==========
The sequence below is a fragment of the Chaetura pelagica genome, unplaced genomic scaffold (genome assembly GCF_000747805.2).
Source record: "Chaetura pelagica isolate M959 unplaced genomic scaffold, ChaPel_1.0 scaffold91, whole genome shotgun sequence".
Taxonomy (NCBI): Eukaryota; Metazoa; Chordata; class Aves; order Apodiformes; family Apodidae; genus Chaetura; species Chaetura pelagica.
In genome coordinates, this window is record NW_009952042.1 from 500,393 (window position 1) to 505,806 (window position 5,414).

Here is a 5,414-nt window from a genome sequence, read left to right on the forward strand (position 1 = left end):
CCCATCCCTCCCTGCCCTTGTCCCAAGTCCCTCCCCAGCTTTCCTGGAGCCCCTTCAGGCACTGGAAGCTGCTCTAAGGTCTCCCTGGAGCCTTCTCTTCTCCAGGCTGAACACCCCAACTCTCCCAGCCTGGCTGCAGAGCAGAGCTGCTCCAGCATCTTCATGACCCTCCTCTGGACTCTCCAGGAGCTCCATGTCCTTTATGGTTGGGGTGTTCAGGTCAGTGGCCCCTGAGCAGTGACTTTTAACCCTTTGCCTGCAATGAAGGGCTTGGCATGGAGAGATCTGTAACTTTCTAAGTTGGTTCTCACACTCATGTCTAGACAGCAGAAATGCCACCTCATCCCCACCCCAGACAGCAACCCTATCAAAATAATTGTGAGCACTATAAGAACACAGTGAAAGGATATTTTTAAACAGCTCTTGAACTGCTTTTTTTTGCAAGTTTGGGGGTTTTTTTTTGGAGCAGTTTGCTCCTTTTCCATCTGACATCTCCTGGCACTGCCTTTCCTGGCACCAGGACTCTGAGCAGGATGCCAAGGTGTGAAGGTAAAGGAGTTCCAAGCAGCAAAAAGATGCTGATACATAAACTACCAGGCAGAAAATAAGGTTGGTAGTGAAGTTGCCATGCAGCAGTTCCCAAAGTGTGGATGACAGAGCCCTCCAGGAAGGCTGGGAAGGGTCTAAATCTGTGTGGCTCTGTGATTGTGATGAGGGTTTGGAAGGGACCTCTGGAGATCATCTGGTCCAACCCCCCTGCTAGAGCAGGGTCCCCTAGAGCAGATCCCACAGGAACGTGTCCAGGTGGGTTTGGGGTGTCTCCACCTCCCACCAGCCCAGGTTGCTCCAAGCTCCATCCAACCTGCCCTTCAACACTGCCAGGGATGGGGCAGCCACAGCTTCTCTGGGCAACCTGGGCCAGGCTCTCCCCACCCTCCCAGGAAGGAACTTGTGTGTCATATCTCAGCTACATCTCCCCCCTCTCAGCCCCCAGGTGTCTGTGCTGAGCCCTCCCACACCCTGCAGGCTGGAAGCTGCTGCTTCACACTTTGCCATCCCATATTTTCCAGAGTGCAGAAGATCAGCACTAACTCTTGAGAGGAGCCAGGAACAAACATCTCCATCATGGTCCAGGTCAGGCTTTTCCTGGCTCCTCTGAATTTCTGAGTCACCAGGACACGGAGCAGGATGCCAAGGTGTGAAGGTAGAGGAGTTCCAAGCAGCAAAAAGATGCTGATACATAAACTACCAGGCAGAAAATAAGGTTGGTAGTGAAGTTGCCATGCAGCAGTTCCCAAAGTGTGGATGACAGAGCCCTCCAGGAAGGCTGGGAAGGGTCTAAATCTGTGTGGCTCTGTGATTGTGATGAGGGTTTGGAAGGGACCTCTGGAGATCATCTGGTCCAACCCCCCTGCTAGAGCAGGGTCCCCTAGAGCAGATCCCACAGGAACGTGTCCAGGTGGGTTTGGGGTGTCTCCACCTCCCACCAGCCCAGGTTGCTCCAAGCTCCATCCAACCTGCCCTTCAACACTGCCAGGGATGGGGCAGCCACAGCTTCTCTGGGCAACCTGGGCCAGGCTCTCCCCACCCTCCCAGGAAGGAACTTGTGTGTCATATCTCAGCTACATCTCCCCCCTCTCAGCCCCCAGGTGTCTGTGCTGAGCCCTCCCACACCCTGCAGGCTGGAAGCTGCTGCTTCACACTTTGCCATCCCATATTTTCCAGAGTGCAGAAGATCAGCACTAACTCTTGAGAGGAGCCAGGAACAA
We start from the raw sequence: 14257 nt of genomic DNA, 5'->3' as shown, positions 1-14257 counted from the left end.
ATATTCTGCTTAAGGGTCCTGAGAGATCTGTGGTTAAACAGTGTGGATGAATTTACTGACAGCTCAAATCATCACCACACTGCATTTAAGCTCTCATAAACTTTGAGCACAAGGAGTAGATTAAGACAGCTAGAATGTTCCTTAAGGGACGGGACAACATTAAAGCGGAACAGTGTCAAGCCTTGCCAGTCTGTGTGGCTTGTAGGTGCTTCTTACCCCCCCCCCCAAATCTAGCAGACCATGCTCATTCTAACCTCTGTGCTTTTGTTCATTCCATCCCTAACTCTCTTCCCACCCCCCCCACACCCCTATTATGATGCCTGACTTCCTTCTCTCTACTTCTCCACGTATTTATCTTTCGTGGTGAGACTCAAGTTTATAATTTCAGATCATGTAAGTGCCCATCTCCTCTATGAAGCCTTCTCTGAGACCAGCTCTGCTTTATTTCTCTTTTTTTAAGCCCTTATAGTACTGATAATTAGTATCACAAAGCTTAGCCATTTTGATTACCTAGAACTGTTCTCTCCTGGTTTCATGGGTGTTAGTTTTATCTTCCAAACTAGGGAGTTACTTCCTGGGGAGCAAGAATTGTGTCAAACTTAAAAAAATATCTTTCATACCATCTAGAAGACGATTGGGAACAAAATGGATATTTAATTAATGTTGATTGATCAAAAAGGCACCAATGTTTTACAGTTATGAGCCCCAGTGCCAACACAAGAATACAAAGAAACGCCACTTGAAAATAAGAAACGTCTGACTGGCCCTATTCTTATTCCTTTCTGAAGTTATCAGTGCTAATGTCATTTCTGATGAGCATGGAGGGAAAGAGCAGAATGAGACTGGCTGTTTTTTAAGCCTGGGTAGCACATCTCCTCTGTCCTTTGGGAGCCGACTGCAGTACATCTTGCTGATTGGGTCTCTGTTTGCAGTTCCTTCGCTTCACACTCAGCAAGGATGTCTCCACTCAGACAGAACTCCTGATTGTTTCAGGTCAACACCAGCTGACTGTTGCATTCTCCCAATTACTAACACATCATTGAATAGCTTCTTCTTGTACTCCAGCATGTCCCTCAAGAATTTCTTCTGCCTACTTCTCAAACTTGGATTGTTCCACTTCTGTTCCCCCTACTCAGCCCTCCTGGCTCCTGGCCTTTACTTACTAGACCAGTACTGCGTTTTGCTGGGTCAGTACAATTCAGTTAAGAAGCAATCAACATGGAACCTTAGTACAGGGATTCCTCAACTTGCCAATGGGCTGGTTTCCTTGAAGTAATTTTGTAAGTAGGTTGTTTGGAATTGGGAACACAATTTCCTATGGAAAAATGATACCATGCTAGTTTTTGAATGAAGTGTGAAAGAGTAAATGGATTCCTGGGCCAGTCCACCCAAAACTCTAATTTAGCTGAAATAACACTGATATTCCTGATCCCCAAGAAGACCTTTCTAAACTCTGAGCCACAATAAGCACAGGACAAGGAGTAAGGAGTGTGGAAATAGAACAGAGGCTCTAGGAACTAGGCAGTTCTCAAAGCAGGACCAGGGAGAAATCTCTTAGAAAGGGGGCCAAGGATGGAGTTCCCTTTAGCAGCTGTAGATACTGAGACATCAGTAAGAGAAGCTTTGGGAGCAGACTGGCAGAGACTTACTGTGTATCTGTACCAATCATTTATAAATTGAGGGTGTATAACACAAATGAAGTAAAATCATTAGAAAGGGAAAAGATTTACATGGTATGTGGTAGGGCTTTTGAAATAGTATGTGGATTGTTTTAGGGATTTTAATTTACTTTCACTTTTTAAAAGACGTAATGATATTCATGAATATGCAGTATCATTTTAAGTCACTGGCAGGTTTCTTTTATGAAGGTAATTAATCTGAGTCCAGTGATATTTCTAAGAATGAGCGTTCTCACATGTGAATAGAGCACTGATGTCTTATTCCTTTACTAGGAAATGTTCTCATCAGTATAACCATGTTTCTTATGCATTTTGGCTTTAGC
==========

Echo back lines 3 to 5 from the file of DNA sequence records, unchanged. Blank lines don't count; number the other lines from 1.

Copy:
Taxonomy (NCBI): Eukaryota; Metazoa; Chordata; class Aves; order Apodiformes; family Apodidae; genus Chaetura; species Chaetura pelagica.
In genome coordinates, this window is record NW_009952042.1 from 500,393 (window position 1) to 505,806 (window position 5,414).

Here is a 5,414-nt window from a genome sequence, read left to right on the forward strand (position 1 = left end):